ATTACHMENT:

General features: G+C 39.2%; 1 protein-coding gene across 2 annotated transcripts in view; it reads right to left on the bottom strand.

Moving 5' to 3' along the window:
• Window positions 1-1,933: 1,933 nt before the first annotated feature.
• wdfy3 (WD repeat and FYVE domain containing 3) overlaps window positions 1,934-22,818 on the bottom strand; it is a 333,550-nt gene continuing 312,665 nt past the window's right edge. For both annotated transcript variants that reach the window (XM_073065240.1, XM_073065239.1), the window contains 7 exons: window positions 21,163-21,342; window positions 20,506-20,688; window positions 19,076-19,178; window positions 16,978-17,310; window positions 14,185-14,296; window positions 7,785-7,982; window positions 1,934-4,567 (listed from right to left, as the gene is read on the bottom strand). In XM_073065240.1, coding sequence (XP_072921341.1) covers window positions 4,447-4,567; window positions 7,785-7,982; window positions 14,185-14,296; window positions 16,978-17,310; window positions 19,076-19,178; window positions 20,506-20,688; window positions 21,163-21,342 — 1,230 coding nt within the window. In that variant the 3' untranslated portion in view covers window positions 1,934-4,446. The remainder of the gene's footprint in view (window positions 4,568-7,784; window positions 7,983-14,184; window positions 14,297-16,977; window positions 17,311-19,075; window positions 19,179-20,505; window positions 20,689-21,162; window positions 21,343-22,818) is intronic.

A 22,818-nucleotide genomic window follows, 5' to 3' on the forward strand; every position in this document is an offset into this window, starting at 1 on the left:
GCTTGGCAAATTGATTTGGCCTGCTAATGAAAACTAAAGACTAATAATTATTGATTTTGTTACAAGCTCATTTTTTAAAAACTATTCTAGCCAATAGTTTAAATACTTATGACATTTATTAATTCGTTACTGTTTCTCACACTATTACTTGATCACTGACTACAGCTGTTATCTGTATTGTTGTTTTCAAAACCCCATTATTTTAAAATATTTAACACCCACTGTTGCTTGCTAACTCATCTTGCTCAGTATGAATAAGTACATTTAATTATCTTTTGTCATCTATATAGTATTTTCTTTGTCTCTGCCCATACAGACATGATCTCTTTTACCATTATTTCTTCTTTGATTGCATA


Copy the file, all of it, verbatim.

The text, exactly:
General features: G+C 39.2%; 1 protein-coding gene across 2 annotated transcripts in view; it reads right to left on the bottom strand.

Moving 5' to 3' along the window:
• Window positions 1-1,933: 1,933 nt before the first annotated feature.
• wdfy3 (WD repeat and FYVE domain containing 3) overlaps window positions 1,934-22,818 on the bottom strand; it is a 333,550-nt gene continuing 312,665 nt past the window's right edge. For both annotated transcript variants that reach the window (XM_073065240.1, XM_073065239.1), the window contains 7 exons: window positions 21,163-21,342; window positions 20,506-20,688; window positions 19,076-19,178; window positions 16,978-17,310; window positions 14,185-14,296; window positions 7,785-7,982; window positions 1,934-4,567 (listed from right to left, as the gene is read on the bottom strand). In XM_073065240.1, coding sequence (XP_072921341.1) covers window positions 4,447-4,567; window positions 7,785-7,982; window positions 14,185-14,296; window positions 16,978-17,310; window positions 19,076-19,178; window positions 20,506-20,688; window positions 21,163-21,342 — 1,230 coding nt within the window. In that variant the 3' untranslated portion in view covers window positions 1,934-4,446. The remainder of the gene's footprint in view (window positions 4,568-7,784; window positions 7,983-14,184; window positions 14,297-16,977; window positions 17,311-19,075; window positions 19,179-20,505; window positions 20,689-21,162; window positions 21,343-22,818) is intronic.

A 22,818-nucleotide genomic window follows, 5' to 3' on the forward strand; every position in this document is an offset into this window, starting at 1 on the left:
GCTTGGCAAATTGATTTGGCCTGCTAATGAAAACTAAAGACTAATAATTATTGATTTTGTTACAAGCTCATTTTTTAAAAACTATTCTAGCCAATAGTTTAAATACTTATGACATTTATTAATTCGTTACTGTTTCTCACACTATTACTTGATCACTGACTACAGCTGTTATCTGTATTGTTGTTTTCAAAACCCCATTATTTTAAAATATTTAACACCCACTGTTGCTTGCTAACTCATCTTGCTCAGTATGAATAAGTACATTTAATTATCTTTTGTCATCTATATAGTATTTTCTTTGTCTCTGCCCATACAGACATGATCTCTTTTACCATTATTTCTTCTTTGATTGCATA